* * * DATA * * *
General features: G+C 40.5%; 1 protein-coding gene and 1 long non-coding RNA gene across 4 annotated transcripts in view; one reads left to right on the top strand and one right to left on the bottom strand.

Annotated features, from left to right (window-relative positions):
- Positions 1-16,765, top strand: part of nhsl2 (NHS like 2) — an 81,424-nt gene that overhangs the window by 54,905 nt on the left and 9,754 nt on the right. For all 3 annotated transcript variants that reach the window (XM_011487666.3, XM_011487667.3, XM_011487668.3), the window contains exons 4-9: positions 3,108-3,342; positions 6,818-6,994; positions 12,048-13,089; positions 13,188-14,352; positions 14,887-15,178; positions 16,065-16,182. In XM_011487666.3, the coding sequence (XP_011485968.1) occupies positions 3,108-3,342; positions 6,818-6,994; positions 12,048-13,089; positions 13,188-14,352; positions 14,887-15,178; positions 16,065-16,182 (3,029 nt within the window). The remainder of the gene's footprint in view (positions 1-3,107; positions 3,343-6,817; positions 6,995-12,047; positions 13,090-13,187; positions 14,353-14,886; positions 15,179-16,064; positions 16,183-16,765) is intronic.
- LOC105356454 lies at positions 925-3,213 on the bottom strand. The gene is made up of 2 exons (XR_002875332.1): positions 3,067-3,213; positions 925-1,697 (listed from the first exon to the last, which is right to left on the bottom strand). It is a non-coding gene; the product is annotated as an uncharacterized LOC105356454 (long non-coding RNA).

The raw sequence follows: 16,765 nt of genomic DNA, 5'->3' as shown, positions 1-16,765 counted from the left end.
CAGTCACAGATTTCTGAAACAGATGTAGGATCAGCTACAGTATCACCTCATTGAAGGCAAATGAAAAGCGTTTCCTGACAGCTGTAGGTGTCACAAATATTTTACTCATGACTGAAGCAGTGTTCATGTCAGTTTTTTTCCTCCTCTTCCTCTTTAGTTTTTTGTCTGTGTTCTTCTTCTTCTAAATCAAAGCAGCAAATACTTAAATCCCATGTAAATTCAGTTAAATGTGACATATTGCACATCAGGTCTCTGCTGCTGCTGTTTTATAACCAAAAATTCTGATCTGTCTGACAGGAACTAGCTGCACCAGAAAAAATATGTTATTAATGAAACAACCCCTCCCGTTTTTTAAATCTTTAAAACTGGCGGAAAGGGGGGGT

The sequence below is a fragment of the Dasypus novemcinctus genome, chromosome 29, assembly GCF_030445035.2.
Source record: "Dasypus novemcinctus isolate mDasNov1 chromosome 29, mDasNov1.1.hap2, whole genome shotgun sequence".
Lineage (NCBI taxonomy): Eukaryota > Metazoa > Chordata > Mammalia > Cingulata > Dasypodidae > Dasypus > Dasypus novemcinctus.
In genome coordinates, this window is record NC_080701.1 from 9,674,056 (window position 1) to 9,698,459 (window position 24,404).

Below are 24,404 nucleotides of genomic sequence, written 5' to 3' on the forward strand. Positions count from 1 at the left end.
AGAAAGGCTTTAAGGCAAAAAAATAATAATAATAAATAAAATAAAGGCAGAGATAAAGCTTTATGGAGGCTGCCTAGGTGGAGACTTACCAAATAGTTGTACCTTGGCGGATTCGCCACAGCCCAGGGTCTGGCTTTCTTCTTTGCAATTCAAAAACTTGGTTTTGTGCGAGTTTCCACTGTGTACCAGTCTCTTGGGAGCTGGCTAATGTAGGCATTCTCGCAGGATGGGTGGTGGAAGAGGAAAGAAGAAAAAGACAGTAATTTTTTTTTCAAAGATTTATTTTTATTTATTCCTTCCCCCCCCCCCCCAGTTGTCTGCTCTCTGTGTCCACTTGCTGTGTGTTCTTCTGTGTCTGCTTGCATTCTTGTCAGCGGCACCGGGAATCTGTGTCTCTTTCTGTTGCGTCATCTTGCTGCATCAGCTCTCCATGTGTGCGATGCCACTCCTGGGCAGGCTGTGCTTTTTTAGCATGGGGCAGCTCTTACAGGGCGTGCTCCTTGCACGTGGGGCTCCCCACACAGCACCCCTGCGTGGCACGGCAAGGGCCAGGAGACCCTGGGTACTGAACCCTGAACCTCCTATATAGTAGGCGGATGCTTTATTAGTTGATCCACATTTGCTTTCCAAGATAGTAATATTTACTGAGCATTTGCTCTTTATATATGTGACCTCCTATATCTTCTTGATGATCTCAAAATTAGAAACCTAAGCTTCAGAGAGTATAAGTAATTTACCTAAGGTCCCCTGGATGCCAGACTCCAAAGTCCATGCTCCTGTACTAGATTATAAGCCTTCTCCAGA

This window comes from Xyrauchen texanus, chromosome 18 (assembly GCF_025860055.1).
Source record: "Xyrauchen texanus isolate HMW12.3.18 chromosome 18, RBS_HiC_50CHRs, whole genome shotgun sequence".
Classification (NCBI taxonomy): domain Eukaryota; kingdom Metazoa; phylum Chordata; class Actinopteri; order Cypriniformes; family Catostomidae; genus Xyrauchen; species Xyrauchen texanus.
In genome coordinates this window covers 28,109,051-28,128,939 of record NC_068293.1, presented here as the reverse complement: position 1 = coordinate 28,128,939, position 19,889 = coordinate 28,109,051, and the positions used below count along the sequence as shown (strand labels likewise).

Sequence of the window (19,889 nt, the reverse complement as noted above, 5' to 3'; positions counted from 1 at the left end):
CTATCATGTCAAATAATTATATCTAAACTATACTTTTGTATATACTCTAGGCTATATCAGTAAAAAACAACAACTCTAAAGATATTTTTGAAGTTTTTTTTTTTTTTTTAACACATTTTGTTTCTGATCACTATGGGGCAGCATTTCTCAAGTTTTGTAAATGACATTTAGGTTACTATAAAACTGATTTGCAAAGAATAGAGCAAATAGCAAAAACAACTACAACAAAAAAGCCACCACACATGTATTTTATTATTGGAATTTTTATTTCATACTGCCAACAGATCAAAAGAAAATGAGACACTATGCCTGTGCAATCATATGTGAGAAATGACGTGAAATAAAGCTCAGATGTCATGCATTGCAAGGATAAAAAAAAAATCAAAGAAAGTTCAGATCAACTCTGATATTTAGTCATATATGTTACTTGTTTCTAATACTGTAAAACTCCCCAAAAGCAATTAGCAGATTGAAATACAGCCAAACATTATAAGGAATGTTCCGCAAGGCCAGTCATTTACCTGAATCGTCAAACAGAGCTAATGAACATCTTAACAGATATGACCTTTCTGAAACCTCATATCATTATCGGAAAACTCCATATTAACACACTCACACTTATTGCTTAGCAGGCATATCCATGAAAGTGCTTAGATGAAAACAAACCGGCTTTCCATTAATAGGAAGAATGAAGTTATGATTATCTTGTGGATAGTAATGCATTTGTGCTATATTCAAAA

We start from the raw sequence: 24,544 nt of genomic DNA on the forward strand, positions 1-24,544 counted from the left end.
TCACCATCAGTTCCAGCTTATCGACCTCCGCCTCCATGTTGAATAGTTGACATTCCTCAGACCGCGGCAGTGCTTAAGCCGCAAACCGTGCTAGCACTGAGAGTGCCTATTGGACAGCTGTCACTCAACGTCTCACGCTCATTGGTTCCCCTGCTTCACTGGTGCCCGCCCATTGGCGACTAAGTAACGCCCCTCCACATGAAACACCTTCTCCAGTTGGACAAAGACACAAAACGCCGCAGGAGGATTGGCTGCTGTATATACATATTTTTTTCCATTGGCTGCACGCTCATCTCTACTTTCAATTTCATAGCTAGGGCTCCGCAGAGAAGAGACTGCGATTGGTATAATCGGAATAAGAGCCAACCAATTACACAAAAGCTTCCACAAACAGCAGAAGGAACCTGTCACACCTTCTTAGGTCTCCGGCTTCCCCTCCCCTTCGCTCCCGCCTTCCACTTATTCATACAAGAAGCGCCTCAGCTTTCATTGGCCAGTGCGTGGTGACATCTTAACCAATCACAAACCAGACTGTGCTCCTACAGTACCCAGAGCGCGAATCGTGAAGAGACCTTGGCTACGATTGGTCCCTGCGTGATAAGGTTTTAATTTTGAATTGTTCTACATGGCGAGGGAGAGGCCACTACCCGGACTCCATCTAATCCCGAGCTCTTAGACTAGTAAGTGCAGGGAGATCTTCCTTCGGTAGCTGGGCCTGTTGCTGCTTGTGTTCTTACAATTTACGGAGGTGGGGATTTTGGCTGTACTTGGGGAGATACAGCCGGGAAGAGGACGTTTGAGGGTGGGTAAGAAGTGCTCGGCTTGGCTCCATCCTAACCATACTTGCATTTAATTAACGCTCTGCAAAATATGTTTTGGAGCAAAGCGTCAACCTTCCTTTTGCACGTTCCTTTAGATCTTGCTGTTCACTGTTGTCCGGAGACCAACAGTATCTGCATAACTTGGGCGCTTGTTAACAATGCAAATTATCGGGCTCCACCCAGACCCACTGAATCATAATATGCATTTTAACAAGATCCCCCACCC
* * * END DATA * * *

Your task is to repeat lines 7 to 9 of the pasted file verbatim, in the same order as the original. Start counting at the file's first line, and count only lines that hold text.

The sequence below is a fragment of the Dasypus novemcinctus genome, chromosome 29, assembly GCF_030445035.2.
Source record: "Dasypus novemcinctus isolate mDasNov1 chromosome 29, mDasNov1.1.hap2, whole genome shotgun sequence".
Lineage (NCBI taxonomy): Eukaryota > Metazoa > Chordata > Mammalia > Cingulata > Dasypodidae > Dasypus > Dasypus novemcinctus.